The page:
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As Rep. Peter King's Muslim hearings approach, his past views draw ire
King's arrival in Congress in January 1993 coincided with a major shift in U.S. policy on Northern Ireland. President Clinton had promised during his campaign to support a visa for Sinn Fein leader Adams. And King was just about the only person in Washington who had a relationship with Adams.
Three days after his election to the House in November 1992, King was in Belfast for "a spiritual reawakening," he told a Newsday reporter who accompanied him.
"It's good to see you, Peter," Adams said at Sinn Fein headquarters. "Would you have a cup of tea?"
Clinton said that King was "an anchor of America's role in the Irish peace process."
"He was one of the few Americans who knew and understood Adams," Clinton said in an e-mail. "He helped to ensure Adams's successful visit to the U.S. Capitol for a St. Patrick Day luncheon in 1995, where we shook hands for the very first time, a moment that represented the profound change in American policy."
And King was grateful to the president for the breakthrough. He was one of only four Republicans who voted against all articles of impeachment charging Clinton with perjury, obstruction of justice and abuse of power.
King has described the fitful peace process, and his own role in it, in a barely fictionalized novel called "Deliver us from Evil," in which King is "Congressman Sean Cross," the hero who helps stop a conspiracy to derail the peace process.
In one scene, over dinner at an Irish restaurant in Manhattan, Clinton and Cross reflect on whether it would have been possible to deal with the IRA after the Sept. 11 attacks:
"'Sean, looking back on it, do you think I would have been able to move on Ireland the way I did if the World Trade Center had been attacked in 1991 instead of 2001?"
"No. And I've given that a lot of thought."
"The terrorism aspect."
"Yeah. There was such an outcry against terrorism after the Twin Towers, it would have been almost impossible to distinguish the IRA from al-Qaeda-even though to me there was no comparison."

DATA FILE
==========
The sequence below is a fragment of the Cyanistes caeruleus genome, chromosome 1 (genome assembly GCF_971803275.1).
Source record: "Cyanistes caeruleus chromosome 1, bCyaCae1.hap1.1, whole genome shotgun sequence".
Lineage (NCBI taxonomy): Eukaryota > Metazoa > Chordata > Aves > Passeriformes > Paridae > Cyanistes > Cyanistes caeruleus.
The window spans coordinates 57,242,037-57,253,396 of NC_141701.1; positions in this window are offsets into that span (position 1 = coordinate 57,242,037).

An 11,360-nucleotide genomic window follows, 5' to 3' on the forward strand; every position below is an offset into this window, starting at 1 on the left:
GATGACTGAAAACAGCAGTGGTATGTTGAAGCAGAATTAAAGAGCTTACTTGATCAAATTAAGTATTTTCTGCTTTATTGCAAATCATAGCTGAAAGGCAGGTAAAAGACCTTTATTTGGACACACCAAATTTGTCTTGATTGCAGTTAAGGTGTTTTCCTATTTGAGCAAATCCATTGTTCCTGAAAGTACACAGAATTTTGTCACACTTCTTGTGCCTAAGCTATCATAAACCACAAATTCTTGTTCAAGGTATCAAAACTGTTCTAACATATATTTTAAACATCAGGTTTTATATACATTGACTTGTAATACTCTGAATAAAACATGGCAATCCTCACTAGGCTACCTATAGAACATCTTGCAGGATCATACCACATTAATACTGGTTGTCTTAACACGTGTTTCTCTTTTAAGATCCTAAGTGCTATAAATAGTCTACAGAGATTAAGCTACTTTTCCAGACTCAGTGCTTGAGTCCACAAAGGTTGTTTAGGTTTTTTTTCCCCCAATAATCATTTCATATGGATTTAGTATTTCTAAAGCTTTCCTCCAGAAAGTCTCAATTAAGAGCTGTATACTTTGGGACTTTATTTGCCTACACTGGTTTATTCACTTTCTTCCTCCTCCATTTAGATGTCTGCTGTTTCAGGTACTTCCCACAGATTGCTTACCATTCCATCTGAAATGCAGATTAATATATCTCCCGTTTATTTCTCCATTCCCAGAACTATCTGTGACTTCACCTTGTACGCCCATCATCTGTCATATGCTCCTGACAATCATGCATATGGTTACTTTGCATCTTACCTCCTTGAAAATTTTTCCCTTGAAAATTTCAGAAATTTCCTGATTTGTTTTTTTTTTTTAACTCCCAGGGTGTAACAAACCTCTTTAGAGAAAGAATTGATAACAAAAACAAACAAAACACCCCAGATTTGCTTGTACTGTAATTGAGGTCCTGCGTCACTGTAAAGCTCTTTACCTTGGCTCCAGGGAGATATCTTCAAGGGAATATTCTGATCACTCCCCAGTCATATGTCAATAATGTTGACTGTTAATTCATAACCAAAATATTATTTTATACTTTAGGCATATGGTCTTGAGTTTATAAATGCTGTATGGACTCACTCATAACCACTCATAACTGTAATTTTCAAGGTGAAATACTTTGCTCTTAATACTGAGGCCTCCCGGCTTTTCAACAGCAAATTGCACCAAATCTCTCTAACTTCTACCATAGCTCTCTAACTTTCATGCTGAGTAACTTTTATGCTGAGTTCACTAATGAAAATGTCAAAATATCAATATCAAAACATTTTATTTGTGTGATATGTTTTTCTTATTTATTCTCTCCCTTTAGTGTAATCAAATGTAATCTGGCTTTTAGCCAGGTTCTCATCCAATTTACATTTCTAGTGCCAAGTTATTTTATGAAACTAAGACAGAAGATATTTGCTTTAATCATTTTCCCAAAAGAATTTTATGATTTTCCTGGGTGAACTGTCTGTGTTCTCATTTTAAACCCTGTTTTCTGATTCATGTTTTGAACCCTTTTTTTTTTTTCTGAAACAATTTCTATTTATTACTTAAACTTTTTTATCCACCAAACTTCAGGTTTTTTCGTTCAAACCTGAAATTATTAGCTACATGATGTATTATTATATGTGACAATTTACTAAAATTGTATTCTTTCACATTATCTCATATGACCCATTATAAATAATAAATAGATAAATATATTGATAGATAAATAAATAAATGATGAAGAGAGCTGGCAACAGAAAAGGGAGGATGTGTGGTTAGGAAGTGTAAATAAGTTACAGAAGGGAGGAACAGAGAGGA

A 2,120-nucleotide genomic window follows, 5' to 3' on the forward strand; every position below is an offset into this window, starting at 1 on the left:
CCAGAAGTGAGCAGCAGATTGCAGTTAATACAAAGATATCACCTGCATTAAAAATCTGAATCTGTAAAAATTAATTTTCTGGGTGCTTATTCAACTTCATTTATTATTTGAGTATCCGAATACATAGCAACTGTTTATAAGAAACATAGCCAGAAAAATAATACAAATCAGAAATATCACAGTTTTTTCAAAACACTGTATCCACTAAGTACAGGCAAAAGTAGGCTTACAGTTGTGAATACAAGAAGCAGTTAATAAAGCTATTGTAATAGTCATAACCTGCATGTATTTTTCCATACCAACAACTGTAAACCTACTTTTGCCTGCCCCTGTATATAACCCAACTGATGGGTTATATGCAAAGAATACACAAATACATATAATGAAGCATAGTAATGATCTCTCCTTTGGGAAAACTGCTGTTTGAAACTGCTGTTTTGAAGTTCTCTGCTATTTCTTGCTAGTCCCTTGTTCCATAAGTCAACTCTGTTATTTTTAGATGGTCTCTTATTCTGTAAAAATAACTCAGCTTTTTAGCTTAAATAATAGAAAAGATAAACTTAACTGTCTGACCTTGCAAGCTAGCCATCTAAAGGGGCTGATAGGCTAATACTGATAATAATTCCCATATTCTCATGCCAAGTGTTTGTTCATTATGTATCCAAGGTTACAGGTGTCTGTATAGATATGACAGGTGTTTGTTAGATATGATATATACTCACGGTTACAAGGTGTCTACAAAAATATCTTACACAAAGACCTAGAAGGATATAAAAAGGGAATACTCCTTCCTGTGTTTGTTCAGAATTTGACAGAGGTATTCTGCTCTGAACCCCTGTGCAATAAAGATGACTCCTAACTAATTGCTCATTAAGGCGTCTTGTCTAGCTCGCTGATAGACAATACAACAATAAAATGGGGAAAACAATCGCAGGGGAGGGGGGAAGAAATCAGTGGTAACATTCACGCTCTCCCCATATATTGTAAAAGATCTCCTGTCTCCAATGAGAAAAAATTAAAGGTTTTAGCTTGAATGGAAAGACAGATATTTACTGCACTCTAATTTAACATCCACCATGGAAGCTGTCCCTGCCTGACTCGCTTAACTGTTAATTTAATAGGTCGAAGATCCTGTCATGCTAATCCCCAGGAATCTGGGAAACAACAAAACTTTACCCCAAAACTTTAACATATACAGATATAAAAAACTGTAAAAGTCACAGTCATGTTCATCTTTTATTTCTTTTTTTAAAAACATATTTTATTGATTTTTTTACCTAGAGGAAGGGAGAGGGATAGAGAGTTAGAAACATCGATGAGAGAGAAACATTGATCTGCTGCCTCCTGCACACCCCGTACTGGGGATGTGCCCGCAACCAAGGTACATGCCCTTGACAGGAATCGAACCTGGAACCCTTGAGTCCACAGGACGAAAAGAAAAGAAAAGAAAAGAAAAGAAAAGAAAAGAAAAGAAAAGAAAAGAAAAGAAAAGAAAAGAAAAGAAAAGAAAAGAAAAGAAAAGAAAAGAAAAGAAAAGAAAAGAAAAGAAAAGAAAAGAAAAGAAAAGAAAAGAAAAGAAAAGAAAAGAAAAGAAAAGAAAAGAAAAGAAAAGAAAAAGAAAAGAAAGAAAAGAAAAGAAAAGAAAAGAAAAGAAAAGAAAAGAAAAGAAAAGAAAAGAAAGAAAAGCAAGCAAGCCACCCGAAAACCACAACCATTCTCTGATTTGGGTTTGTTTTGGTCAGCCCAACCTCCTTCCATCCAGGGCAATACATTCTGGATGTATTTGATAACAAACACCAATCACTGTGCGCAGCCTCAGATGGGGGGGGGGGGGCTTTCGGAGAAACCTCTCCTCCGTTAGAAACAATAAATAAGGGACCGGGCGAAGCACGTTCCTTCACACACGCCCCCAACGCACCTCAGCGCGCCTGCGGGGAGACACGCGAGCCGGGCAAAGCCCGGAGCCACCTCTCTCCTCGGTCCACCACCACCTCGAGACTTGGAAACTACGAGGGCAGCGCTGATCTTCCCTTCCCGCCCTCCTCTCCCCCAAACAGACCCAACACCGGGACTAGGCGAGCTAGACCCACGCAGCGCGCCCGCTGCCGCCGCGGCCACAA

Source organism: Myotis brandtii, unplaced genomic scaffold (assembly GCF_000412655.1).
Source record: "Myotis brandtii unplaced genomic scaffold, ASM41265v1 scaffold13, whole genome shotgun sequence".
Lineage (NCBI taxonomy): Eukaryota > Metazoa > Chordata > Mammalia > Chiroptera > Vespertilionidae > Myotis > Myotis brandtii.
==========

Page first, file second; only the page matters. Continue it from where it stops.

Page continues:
"It would have been very tough."
In the wake of the Sept. 11 attacks, King cooled on Adams, Sinn Fein, and even Ireland because of what he perceived as a lack of support for the United States.
"We've not been that close over the last few years; I think they could have done more to stand by the U.S.," King said of Sinn Fein. "I am disappointed. When things did go wrong for the IRA, when civilians were killed, I tried to put it in context, not defend it. But they weren't doing that when it came to us in Iraq or Afghanistan."
He hasn't been to Ireland since the Sept. 11 attacks.
After Obama was elected president, King got a call from Rahm Emanuel, the incoming chief of staff. "President-elect Obama would like you to be ambassador to Ireland," said Emanuel, according to King's recollection of the conversation.
King said he thought hard about it over a long weekend, fantasizing about hosting his Irish relatives at the ambassador's 62-acre estate inside Dublin's Phoenix Park, where the Irish president also lives. But King declined the offer.
"I just felt I would be defending foreign policy I didn't agree with," said King, "and to be sitting there with a bunch of Europeans spouting anti-American stuff, I would have a hard time."